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About the Flaneur
I walk through my blindness the way I wander down streets in Paris: unfettered and alive, alert to the raw material of the senses. I am a flaneur. Come along with me. Just don’t try to take my arm, unless I ask. What’s a flaneur? Read the first post, Return of the Flaneur to Galerie Vivienne. After that, try Foot Rage and the Blind Flaneur. Then stay tuned.
Kiki: Man Ray’s Dada Muse
Lee Miller: Surrealist Muse
Miss Tic: Paris Street Art
Poet and street artist Miss Tic isn't exactly a kid in a hoodie with a can of spray paint. Maybe she can still run like hell when the police show up, but can she sprint in high heels? Well-known in international avant-garde circles, her work is exhibited now at the Venice Biennale as well as the alleys of Paris. Read more. See Ethics of Love for a video montage of Miss Tic's provacative poetry. More Paris Street Art.
The Lake and the River
I’ve canoed on Lake Superior for almost as many years as I’ve been losing eyesight. I return year after year like a migrating loon to learn the other side of a slow, uncertain process that we could call “going blind.” After 35 years with the lake as my teacher, I know what lies on the other side. I call it letting go of sight. Read Big Water. See more about the Great Lakes.
What is a village? A small place, yes, as wide as the world, layered with histories and stories, where you can walk wherever you want to go. My vision of that place is Yellow Springs 2.0.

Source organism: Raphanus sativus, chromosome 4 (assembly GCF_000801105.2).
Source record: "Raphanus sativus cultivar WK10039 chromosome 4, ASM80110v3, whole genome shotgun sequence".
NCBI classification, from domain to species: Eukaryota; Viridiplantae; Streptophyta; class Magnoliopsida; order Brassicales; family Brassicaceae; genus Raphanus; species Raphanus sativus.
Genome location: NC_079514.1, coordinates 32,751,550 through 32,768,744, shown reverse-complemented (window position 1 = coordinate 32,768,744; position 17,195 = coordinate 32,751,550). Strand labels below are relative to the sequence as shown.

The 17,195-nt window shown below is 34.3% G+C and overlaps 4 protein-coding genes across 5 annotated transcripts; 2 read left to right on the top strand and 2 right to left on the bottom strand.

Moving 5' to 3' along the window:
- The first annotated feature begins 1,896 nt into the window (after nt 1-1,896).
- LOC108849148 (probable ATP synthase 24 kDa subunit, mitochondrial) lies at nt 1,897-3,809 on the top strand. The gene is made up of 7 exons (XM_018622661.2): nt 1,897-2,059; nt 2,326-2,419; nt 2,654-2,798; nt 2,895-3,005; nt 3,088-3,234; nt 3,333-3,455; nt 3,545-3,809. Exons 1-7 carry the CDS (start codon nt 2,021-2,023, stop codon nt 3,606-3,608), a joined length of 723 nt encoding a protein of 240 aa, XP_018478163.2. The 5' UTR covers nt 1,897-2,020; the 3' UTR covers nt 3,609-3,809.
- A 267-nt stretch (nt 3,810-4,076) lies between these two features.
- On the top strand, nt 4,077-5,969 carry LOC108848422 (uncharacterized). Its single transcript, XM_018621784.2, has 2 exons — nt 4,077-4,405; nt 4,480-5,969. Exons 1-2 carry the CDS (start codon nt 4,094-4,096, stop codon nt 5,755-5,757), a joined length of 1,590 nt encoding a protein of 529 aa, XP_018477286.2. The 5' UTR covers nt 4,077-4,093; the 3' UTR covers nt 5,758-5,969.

Not This PigIf there is an emerging genetic underclass, I could run for class president or class clown. Read more in Not This Pig (2003).
Re-imagining accessibility through the transformations of culture -- particularly the transformative promise of accessible technology for people with disabilities -- is the work of the Fair Use Lab. What does Shepard Fairey’s Hope poster have to do with accessibility? Read more: Shape-Shifters in the Fair Use Lab [MiT6 2009]
In the moment when Paul Strand photographed her surreptitiously on the street in New York, the social engineers who created a system for licensing beggars never imagined that a blind woman had culture or could make culture. She herself may not have imagined it. Paul Strand probably didn’t give her much credit for making culture, either. Read more: Curiosity & The Blind Photographer [MiT5 2007] See more on blind photographers.
Tag Archives: 1960s
What did we do for yucks before Jon Stewart and Steven Colbert? U.S. Presidents said the darnedest things and preserved it for posterity with secret tape recorders in the Oval Office. So now we can listen to Lyndon Johnson belch and kvetch about his crotch, from nuts to bung hole, thanks to Put This On. And the true beauty of it is this: it’s all in the public domain, available for Rabelaisian mashups, because we the people paid for the office and the tape recorders. Continue reading
Certification, repetition, rotation, the genie-soul of a place – I found the footsteps of Walter Benjamin and “Return of the Flaneur” throughout The Moviegoer by Walker Percy. No sooner had we finished reading it than I wanted to start all over again at the beginning, ready to annotate the text to make my case. Continue reading
Poet Billy Collins has written an introduction for a new edition of Richard Brautigan’s Trout Fishing in America, a 1960s bestseller that ranked with Steppenwolf and The Hobbit in every hippie’s paperback library. The book cover photo of a mustachioed … Continue reading